Medieval rendering of the 1291 Siege of Acre
Akko was the most important port city on the Palestinian coast and its capture was no doubt one of the priorities of the Franks after their occupation of Jerusalem (Plate 2.7). Following a failed attempt at taking the city by siege in March 1103, an agreement was reached with the Genoese in the spring of 1104. Aided by the Genoese fleet the Franks renewed their siege in early May and after twenty days the Muslims capitulated.
Map of Acre, 1291
Akko was a walled city when the Franks occupied it in 1104. Until the Third Crusade it had a single city wall, but at some time within the subsequent twenty-three years, probably in the early years of the thirteenth century, double walls were built around the city and its new northern suburb, Montmusard (Jacoby 1982: 213). Between 1251 and 1254 Louis IX of France rebuilt them; these are the walls depicted on fourteenth-century maps of Akko. The maps show the double line of fortifications enclosing the city on its eastern side and including the suburb of Montmusard. Almost nothing of these walls can be seen today, but recent excavations north of the Old City have uncovered part of a tower of the northern outer wall (Hartal 1993: 19–21). There are additional hints at the position of the walls, but these are vague enough to have generated considerable debate and little agreement. Traces of what may be the northernmost part of the outer wall have been discovered to the north of the Ottoman wall; these include the foundations of a round tower, now under water, some 750 m north of the Ottoman wall (Frankel 1987:256–61). Recently, a convincing case has been presented in support of the view that the walls to the east extended nearly as far as the ancient mound (Kedar 1997:15 7–80).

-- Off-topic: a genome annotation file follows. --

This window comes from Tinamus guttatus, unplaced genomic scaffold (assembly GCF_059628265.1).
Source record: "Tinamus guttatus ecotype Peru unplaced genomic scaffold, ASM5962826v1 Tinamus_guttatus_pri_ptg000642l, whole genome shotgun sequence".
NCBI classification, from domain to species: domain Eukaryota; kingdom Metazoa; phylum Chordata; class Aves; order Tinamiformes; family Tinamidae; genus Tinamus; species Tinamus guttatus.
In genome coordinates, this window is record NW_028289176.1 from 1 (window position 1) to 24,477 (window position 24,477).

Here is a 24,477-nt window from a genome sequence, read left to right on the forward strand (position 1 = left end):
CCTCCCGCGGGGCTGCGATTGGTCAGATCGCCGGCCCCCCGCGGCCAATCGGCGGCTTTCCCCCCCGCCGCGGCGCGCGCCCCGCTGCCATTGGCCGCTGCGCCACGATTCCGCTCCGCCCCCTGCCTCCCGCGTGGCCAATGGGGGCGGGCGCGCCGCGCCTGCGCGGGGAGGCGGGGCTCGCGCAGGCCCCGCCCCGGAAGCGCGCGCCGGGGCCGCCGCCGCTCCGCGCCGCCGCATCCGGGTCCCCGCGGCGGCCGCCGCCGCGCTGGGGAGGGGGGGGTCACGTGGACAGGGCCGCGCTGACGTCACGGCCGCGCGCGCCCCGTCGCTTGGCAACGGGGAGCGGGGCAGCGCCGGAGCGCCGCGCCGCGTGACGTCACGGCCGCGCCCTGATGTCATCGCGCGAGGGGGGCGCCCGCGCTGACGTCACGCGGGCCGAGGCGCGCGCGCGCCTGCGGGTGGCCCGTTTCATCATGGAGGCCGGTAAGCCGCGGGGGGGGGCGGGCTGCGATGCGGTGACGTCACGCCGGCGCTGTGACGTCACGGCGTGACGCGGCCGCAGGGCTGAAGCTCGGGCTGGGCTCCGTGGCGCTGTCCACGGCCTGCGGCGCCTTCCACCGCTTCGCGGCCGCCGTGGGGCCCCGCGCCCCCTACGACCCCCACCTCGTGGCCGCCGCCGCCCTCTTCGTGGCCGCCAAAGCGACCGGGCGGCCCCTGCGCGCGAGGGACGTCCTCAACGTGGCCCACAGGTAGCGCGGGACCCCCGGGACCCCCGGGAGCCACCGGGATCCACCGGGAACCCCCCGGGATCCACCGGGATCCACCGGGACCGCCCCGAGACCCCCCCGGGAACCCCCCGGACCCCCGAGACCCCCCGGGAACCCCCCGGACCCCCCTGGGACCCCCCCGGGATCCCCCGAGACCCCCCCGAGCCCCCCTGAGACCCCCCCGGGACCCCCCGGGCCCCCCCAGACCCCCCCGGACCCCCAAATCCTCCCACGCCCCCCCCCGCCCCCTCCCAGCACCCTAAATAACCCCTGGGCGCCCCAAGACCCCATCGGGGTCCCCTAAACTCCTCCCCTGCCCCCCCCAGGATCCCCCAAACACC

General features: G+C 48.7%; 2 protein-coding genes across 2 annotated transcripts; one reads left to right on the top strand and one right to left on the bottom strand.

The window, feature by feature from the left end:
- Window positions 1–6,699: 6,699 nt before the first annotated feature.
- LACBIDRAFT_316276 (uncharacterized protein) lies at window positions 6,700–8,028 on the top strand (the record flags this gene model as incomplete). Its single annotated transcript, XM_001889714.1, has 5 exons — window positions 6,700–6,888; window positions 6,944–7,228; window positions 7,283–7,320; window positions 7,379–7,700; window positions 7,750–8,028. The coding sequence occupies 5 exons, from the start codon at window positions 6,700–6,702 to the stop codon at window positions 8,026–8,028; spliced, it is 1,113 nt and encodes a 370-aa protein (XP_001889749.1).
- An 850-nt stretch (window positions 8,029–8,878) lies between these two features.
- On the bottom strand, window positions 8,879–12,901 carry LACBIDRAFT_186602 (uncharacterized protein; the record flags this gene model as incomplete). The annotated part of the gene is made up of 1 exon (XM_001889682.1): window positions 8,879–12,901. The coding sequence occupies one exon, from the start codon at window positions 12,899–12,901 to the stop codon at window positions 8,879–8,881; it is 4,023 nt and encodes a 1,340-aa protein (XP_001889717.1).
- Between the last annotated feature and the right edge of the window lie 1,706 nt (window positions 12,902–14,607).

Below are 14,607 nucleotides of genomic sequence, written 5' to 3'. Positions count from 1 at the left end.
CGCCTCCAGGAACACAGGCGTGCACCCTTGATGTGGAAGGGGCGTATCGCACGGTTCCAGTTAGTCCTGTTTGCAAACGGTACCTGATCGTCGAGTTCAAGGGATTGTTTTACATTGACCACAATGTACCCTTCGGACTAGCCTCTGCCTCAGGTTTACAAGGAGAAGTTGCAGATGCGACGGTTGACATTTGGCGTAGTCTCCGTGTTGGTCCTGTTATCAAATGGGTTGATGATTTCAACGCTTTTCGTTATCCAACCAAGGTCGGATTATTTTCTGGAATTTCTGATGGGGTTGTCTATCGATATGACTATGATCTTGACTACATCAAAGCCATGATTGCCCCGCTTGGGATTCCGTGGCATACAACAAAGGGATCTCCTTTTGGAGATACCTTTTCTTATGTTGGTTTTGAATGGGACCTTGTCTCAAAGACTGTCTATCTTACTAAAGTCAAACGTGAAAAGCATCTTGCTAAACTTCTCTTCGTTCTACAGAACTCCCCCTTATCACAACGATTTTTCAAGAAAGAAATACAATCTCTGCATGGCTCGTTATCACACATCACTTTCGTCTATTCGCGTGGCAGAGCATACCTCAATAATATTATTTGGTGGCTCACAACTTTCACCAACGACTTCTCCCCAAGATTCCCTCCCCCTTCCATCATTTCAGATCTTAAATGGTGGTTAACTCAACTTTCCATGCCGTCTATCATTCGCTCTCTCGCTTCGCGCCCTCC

In the thirteenth century there were a number of gates giving access to Akko from the land. These included St Michael’s Gate, New Gate (Porta Nova), Our Lady’s Gate (Domine Nostre), St Antony’s Gate, Blood Gate (Sanguinis), St Nicholas’ Gate, Bridge Gate and Patriarch’s Gate. In the northern suburb of Montmusard there were two gates: the Evil Step Gate (Mallopasso) and St Lazarus’ Gate. The port The merchants and pilgrims who arrived at Akko by ship entered the city by its port. There are various interpretations of the appearance of this port in the Crusader period. William of Tyre described the port of Akko with the words ‘infra moenia et exterius’ (William of Tyre 1986:10.26). This is usually interpreted as meaning that there were an inner and an outer harbour. The fourteenth-century maps seem to support this view: a small, semi-circular bay is shown just north of the Venetian Quarter. However, recent studies claim that this is the perpetuation on later copies of an accidental ink blot that appeared on the original version of Pietro Vesconte’s map. In the eighteenth and nineteenth centuries however, the inner harbour was still to be seen, filled with sand according to M.E.G.Rey (Dichter 1973:65), and it is shown on maps drawn by Colonel Jaquotin of Napoleon’s army in 1799 and by Rey in 1871 (Dichter 1973: 44, 141). Trenches excavated in Khan al-Umdan, widely considered to have been the site of the inner basin, revealed that the Turkish khan was constructed on bedrock (Linder and Raban 1965:193). In fact the khan is situated just north of the site described in the eighteenth and nineteenth centuries, and the question of the existence of an inner harbour therefore remains open for the moment.
A merchant who entered the city from the port would pass through an iron gate (Porta Ferrae) into the Court of the Chain, which was the customs house and seat of the marine court. Along the Street of the Chain, which stretched to the north, were warehouses, palaces and dwellings. This area and the port were under the jurisdiction of the king. From the warehouses along the inner harbour sewage poured into the harbour, possibly giving rise to its medieval name Lordemer (Filthy Sea) (Jacoby 1993:88–91).